Reading Review – April, 2015

I seemed to have settled on completing five books in a month. This was my total for both March and April. A bit of a mixed bunch this time around. Two general fiction and three crime novels. I did not manage to keep up with my Spanish reading challenge this time, though I did succeed with a German language novel. A couple of audio books were part of the total.

HHHH by French writer Laurent Binet, was the book choice of our reading group. I was very much looking forward to this book, as I generally enjoy historical fiction and Europe during the Nazi period offer a rich vein of subject matter. Alas this was not a very good read. The title HHHH refers to the initial letters of the German words for Himmler’s brain is called Heydrich, a popular nickname from the period. The book is ostensibly about Heydrich and his murder at the hands of two Czechoslovak resistance fighters. While Binet does include a lot of fascinating information about all of the characters involved, none of it hangs together. Binet seems to have two aims with this novel. One is to play around with the notion of historical facts and research. He continually quotes someone, only to then cast doubts on the quote or to admit it was all made up by himself. His second aim seems to have been to glorify himself and in particular his sexual exploits with a succession of very attractive women. A bit of a waste on a potentially interesting subject.

The Invisible One by Stef Penney is about the mysterious disappearance of a young mother. What makes this mystery a bit more interesting is that the woman in question is a gypsy. Though a private detective, himself part gypsy, is brought in to help solve the mystery, the novel is more about the gypsies and their own code of honour and their interactions with the rest of society. Written in an unusual format, with successive chapters written in the voice of each of the main characters, this was an enjoyable book.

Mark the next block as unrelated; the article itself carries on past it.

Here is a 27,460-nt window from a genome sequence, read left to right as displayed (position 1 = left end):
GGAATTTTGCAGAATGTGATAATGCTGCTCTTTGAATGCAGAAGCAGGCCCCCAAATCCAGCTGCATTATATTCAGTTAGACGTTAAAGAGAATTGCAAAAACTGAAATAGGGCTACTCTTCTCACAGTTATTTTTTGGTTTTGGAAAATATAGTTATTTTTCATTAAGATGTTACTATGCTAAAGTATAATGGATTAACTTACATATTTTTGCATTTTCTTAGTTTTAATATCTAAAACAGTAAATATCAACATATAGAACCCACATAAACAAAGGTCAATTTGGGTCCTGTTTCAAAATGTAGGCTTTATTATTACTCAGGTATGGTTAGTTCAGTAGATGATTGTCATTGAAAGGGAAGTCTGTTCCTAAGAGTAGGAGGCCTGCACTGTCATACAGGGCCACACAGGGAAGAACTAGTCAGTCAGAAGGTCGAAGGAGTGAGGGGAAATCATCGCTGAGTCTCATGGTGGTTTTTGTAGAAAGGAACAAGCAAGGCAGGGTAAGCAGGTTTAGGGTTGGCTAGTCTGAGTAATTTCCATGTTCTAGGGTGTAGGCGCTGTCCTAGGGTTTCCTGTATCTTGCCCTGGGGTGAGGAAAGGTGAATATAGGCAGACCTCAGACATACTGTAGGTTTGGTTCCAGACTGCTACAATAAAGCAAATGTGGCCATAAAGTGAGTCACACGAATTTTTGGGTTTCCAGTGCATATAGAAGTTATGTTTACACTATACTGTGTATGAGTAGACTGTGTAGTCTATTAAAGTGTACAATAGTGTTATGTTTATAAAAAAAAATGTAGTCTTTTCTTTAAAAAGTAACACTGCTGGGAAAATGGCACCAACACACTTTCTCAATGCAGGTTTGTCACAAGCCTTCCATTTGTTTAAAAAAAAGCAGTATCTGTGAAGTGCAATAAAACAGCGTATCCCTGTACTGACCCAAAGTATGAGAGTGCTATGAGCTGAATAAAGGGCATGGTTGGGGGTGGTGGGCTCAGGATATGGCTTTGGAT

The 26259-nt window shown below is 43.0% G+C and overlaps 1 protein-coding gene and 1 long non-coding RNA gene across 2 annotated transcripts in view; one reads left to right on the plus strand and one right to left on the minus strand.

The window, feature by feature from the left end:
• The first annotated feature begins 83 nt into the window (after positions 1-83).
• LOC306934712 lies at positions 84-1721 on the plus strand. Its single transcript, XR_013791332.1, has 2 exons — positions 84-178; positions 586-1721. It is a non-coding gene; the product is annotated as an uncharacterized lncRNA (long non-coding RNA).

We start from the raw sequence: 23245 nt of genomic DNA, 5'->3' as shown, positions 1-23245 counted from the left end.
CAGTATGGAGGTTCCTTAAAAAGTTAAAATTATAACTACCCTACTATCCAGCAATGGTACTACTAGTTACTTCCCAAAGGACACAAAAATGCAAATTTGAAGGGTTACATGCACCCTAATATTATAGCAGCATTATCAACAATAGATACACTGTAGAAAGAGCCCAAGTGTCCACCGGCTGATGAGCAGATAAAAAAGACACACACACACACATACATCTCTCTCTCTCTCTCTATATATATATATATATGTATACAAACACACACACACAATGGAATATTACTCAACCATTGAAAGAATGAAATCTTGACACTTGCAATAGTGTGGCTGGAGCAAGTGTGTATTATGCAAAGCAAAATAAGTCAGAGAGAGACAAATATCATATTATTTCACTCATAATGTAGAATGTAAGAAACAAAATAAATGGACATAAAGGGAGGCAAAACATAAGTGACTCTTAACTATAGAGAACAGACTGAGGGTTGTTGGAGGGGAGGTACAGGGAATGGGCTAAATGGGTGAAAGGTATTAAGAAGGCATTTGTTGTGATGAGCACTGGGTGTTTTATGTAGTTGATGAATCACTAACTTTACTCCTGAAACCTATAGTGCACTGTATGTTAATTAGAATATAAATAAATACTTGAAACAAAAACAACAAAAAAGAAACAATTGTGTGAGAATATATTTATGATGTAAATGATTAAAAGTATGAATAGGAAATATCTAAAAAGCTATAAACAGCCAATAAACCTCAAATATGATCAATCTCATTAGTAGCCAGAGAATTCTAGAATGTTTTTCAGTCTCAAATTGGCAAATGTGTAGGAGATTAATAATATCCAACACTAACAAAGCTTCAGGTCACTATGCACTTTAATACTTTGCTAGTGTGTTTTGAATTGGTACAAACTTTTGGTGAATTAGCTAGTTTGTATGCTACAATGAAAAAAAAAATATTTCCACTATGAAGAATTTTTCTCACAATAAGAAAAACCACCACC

Night Train to Jamalpur is an unusual crime novel by Andrew Martin. It is part of a series, all of which feature railway detective Jim Stringer. It is 1923 and Jim is on secondment in India and has to investigate a murder on the train of the title. It is quite a slow paced novel and the main attraction is its portrayal of the social and political intricacies of life in India under the Raj.

Bricks and Mortality by Ann Grainger is another in her series of crime mysteries set in the Cotswolds.  Inspector Jess Campbell and Superintendent Ian Carter are once again called upon to investigate when a dead body is discovered in a burned down manor. Lots of personal animosities and social antagonisms make this a complex case. This is the second in this series I have read and both are good, easy reading mysteries, set in a beautiful part of England.

Rütli Schwur is the German language book I read last month.  It is a crime novel by Michael Theurillat which had the added attraction of being set in Zurich and Einsiedeln, with a few detours to rural Ireland. It is a rather complex novel which has the banking crisis as its background. Not an easy read, at least not for me in German. Still it was worth persevering with. A member of a private bank in Zurich goes missing and is later found murdered. Kommissar Eschenbach of the Zurich police is tasked with solving the murder. But he also was working, temporarily, at the same bank and is badly attacked at the time of the murder. He recovers in the monastery in Einsiedeln with the help of the monks and a mysterious young woman called Judith. As Eschenbach recovers and delves into the murder he gets drawn into the very complex and highly secretive world of Swiss security and banking.


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